The youth are meeting at the Wallace house for a pool party to celebrate the start of the new school year. This is a time to introduce and welcome the new members of the youth group while we swim, eat pizza and create a ten foot banana split. There is a short meeting for parents at the beginning of the pool party.
In the midst of a flurry of news, ads, and apps vying for our attention, it is easy to feel overwhelmed. Our culture venerates bombastic personalities, dramatic stories, and extravagant lifestyles. And yet, God invites us to see through these grandiose facades. In I Kings 19:9-18, Elijah is called to the mountain of God where God will pass by. There were gale-force winds, an earthquake and fire, but God was not in them. After these displays of power, God spoke in the stillness. In the quiet and seemingly insignificant, we hear the whispers of the Divine. Here we find the way to a life rooted in God's acceptance and grace--a life liberated from the false importance of our culture's frenetic pace.
You can listen to sermons you may have missed, go back to a point of interest, or just find out a little more about Central. Each week we contemplate the scriptures in the light of Christ to consider how we can follow in the way of Jesus today.
This week, we hear again the familiar story of Jesus feeding the multitudes. It’s a great story, but have we ever thought of the many ways Jesus feeds us with many good things in addition to food? Matthew 14 begins with the news of the execution of Jesus’ cousin, John the Baptist. Many questions could be expected. How will the Jesus movement respond to this news? How will Jesus himself respond to this news? Will there be an organized protest? Will Jesus immediately go to be with his family so they can grieve together? Will they continue to risk being at odds with the powerful elite? Would it be better to take a break until things calm down? As you think about our customs of gathering for a meal after experiencing loss and death, also consider how this perspective can give new meaning to the feeding miracle. Consider how Jesus responds to this difficult situation with compassion. Notice as Jesus breaks, blesses and offers the bread, he foreshadows all future communions his followers will share with him. Allow these insights to create fresh space to listen to this story and learn from it, as we gather as God’s people this Sunday.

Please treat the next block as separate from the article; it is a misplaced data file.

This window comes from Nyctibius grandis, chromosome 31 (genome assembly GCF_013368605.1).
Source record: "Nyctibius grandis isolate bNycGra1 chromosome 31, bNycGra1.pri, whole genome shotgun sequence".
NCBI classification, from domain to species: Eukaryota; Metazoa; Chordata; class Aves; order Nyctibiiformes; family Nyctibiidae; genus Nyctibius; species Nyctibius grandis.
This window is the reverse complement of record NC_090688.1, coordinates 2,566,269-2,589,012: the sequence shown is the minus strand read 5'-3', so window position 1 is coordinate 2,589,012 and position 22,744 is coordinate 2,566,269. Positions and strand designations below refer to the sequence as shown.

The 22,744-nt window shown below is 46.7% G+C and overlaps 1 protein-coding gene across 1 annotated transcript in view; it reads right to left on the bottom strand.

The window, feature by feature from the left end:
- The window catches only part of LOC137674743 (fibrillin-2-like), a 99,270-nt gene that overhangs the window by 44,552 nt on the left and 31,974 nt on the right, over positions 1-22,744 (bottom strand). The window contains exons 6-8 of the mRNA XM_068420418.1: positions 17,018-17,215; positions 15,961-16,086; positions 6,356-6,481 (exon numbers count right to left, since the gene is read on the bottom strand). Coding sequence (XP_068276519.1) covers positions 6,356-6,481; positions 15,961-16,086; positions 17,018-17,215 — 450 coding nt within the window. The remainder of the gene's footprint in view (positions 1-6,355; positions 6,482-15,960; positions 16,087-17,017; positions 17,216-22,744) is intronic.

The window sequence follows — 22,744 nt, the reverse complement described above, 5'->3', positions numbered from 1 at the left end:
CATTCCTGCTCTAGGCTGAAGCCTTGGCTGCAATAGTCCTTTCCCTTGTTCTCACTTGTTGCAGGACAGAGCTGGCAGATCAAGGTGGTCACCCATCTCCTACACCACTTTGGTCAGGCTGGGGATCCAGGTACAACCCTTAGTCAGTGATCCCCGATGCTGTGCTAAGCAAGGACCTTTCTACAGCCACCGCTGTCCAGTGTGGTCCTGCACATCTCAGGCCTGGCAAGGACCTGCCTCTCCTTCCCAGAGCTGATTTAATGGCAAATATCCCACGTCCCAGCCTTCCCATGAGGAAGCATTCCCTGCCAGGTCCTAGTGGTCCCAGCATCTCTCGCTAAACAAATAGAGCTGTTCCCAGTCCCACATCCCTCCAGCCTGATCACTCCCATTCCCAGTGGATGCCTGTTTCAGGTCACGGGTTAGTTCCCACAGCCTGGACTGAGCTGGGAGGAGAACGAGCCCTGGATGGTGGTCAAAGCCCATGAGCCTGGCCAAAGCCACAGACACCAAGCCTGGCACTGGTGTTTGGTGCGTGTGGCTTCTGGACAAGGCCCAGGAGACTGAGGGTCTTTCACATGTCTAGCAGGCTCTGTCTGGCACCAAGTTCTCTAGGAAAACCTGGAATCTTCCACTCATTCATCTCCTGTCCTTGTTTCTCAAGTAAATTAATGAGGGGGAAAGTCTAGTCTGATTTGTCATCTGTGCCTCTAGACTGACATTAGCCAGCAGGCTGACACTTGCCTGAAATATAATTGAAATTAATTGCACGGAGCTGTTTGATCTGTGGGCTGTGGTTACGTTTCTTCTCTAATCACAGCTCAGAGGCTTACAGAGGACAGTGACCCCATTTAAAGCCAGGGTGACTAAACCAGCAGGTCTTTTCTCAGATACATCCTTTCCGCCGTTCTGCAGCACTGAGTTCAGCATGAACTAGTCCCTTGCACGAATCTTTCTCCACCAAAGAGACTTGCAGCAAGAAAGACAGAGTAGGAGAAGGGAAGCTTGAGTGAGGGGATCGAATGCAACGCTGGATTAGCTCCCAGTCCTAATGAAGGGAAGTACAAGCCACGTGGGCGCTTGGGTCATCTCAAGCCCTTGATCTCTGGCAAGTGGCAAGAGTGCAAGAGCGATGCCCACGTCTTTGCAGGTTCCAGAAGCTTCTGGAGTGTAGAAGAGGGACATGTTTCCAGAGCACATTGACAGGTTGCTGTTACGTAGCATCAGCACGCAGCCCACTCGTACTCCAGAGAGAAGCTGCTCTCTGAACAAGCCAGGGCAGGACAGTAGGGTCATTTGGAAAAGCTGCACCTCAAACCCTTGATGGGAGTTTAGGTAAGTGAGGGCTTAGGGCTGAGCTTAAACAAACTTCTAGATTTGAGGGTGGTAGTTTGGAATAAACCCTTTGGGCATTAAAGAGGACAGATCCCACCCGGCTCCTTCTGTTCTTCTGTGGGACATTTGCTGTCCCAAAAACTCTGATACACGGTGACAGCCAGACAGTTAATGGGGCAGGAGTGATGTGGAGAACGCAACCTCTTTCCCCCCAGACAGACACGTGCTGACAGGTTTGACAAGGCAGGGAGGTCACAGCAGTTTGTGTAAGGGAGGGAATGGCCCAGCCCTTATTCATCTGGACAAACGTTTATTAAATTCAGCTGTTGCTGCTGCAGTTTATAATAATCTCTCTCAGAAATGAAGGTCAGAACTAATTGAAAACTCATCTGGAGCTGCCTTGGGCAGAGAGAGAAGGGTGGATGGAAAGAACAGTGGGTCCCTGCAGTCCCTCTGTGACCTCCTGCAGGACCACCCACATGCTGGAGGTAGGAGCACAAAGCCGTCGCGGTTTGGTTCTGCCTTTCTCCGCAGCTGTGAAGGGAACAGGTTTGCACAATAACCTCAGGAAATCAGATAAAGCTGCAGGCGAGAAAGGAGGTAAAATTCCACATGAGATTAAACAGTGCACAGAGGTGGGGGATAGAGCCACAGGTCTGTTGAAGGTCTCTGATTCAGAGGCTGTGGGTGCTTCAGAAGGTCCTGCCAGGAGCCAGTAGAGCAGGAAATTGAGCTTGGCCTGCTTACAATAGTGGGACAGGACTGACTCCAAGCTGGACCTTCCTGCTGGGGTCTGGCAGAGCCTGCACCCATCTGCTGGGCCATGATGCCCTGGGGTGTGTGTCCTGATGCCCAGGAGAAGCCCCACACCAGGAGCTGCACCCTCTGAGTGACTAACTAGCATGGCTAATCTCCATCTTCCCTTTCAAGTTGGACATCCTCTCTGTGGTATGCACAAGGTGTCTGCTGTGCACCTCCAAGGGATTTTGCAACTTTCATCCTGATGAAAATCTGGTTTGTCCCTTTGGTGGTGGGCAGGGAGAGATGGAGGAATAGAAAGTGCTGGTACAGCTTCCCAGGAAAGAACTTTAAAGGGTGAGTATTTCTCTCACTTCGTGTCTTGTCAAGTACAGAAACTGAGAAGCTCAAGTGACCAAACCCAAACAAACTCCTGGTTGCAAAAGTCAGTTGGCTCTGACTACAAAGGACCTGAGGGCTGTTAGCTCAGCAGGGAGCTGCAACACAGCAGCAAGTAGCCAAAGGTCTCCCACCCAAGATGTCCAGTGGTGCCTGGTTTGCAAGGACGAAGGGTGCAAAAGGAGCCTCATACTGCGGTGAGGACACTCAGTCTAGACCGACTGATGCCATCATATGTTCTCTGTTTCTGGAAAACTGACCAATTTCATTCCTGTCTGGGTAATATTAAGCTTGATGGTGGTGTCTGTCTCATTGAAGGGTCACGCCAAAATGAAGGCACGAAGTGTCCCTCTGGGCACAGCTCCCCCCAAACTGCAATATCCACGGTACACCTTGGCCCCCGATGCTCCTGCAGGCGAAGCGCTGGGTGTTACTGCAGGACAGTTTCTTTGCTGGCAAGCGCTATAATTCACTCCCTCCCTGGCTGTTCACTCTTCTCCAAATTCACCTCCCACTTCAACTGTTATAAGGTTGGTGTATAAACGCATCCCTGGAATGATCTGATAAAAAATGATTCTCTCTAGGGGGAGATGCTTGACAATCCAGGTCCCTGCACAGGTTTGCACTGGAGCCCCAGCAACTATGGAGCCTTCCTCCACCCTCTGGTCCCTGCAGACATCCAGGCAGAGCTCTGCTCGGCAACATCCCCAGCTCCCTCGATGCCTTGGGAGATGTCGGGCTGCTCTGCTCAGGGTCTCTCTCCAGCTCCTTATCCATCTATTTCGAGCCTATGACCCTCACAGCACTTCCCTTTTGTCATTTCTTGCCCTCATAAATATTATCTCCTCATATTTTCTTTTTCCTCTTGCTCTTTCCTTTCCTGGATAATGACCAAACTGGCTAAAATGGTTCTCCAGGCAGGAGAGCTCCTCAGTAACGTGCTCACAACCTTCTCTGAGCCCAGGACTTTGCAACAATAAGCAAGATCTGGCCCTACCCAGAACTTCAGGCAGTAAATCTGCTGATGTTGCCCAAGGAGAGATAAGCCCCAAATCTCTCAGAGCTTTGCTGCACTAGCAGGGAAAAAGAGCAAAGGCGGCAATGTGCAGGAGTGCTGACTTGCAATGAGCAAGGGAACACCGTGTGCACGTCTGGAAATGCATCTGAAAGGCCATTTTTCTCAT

As Summer comes to an end, the children, youth and their families are meeting in the gym during Sunday School for a time of instruction and prayer as the children and youth transition to their new classes and meet their teachers. We are excited for our children and youth to continue their growth with God. On this special Sunday, we gather in worship to give thanks for a wonderful summer for our children and youth as we also look ahead to a new school year by offering a blessing in the morning service. Please join us for the worship service as we encourage our children and youth in their journeys of faith.
This week, we encounter a set of parables in Matthew 13:31-33, 44-52. Jesus uses a variety of stories to describe the Kingdom of God, from yeast and mustard seeds to pearls and nets. These commonplace images lead us to look for the holy in the mundane, to find God among the humble and the least. Here we find a kingdom that does not impose pronouncements from on high, but springs up from the grassroots, spreading through the most unremarkable means. We find that God's kingdom is open to all, a beautiful treasure that beckons us to reorient our lives toward our generous Creator.
Each year I am reminder and encouraged by my time meeting at the Alliance of Baptists Annual Gathering. It is always a nice and peaceful week to be among other Baptists who think and act as we do at Central. This year the theme was Embracing God’s Call to Justice and Love. And much of what we heard was in our grand tradition of provocation and dissent. In order to live out our calling to be love and work toward justice, it is imperative for us to understand our heritage as Baptists and our history of dissent.
This year, we will focus our Lenten journey on the process of “unlearning.” Unlearning starts with the recognition that we have, over time, developed very specific biases in the course of our lives. These perspectives have served us well, but they are not universal. Everyone has their own set of discriminations. The Christian practice of Lent is a purposed and discipline plan of letting go, of changing our patterns, of seeking to approach our life from a fresh angle. It may require a different pattern of behavior or response. It may seek to undo old and more familiar ways before new connections and pathways can be made.
You are invited during this season of Lent 2017 to reflect on and ponder anew the teachings of our Lord in the beginning of chapter 5 of the Gospel of Matthew. These celebrated sayings often beginning what the English words, “Blessed are…” might be the most famous of all of Jesus’ words. Yet, instead of inviting us into a deeper insight, their familiarity can actually lead us into a nearly neglectful form of inattention. We can be so certain we already “know them.”